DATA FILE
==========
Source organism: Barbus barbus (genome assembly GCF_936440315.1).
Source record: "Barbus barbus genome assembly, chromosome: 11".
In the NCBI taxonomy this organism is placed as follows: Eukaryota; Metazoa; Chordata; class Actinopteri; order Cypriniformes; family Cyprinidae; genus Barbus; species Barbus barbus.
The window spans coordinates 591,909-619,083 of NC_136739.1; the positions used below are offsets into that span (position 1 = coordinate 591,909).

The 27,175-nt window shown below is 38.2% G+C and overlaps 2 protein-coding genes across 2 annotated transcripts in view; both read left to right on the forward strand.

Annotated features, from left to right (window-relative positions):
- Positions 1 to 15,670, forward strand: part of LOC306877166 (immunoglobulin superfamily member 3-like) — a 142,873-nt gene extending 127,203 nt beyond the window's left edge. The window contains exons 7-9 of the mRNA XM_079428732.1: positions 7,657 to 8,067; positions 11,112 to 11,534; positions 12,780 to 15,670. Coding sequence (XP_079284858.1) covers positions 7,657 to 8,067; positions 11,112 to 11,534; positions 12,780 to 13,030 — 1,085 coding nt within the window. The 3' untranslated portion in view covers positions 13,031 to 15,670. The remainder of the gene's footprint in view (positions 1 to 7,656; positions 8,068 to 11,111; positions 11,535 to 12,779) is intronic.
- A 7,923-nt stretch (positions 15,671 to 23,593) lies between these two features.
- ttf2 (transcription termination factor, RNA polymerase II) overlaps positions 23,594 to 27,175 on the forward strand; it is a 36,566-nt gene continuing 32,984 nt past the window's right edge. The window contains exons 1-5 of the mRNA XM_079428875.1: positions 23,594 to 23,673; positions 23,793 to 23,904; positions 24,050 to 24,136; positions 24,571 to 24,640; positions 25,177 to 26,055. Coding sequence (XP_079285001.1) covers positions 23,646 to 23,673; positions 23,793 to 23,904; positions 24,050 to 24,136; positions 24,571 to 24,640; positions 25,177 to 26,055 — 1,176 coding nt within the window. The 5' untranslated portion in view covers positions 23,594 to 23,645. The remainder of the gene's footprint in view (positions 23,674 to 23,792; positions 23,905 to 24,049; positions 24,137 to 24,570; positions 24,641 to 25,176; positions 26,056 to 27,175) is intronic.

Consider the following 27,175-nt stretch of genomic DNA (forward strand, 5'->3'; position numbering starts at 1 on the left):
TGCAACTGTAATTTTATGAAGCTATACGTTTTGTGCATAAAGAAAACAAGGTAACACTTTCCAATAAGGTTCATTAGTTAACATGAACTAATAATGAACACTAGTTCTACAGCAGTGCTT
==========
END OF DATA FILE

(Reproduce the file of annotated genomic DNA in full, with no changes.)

Source organism: Barbus barbus (genome assembly GCF_936440315.1).
Source record: "Barbus barbus genome assembly, chromosome: 11".
In the NCBI taxonomy this organism is placed as follows: Eukaryota; Metazoa; Chordata; class Actinopteri; order Cypriniformes; family Cyprinidae; genus Barbus; species Barbus barbus.
The window spans coordinates 591,909-619,083 of NC_136739.1; the positions used below are offsets into that span (position 1 = coordinate 591,909).

The 27,175-nt window shown below is 38.2% G+C and overlaps 2 protein-coding genes across 2 annotated transcripts in view; both read left to right on the forward strand.

Annotated features, from left to right (window-relative positions):
- Positions 1 to 15,670, forward strand: part of LOC306877166 (immunoglobulin superfamily member 3-like) — a 142,873-nt gene extending 127,203 nt beyond the window's left edge. The window contains exons 7-9 of the mRNA XM_079428732.1: positions 7,657 to 8,067; positions 11,112 to 11,534; positions 12,780 to 15,670. Coding sequence (XP_079284858.1) covers positions 7,657 to 8,067; positions 11,112 to 11,534; positions 12,780 to 13,030 — 1,085 coding nt within the window. The 3' untranslated portion in view covers positions 13,031 to 15,670. The remainder of the gene's footprint in view (positions 1 to 7,656; positions 8,068 to 11,111; positions 11,535 to 12,779) is intronic.
- A 7,923-nt stretch (positions 15,671 to 23,593) lies between these two features.
- ttf2 (transcription termination factor, RNA polymerase II) overlaps positions 23,594 to 27,175 on the forward strand; it is a 36,566-nt gene continuing 32,984 nt past the window's right edge. The window contains exons 1-5 of the mRNA XM_079428875.1: positions 23,594 to 23,673; positions 23,793 to 23,904; positions 24,050 to 24,136; positions 24,571 to 24,640; positions 25,177 to 26,055. Coding sequence (XP_079285001.1) covers positions 23,646 to 23,673; positions 23,793 to 23,904; positions 24,050 to 24,136; positions 24,571 to 24,640; positions 25,177 to 26,055 — 1,176 coding nt within the window. The 5' untranslated portion in view covers positions 23,594 to 23,645. The remainder of the gene's footprint in view (positions 23,674 to 23,792; positions 23,905 to 24,049; positions 24,137 to 24,570; positions 24,641 to 25,176; positions 26,056 to 27,175) is intronic.

Consider the following 27,175-nt stretch of genomic DNA (forward strand, 5'->3'; position numbering starts at 1 on the left):
TGCAACTGTAATTTTATGAAGCTATACGTTTTGTGCATAAAGAAAACAAGGTAACACTTTCCAATAAGGTTCATTAGTTAACATGAACTAATAATGAACACTAGTTCTACAGCAGTGCTT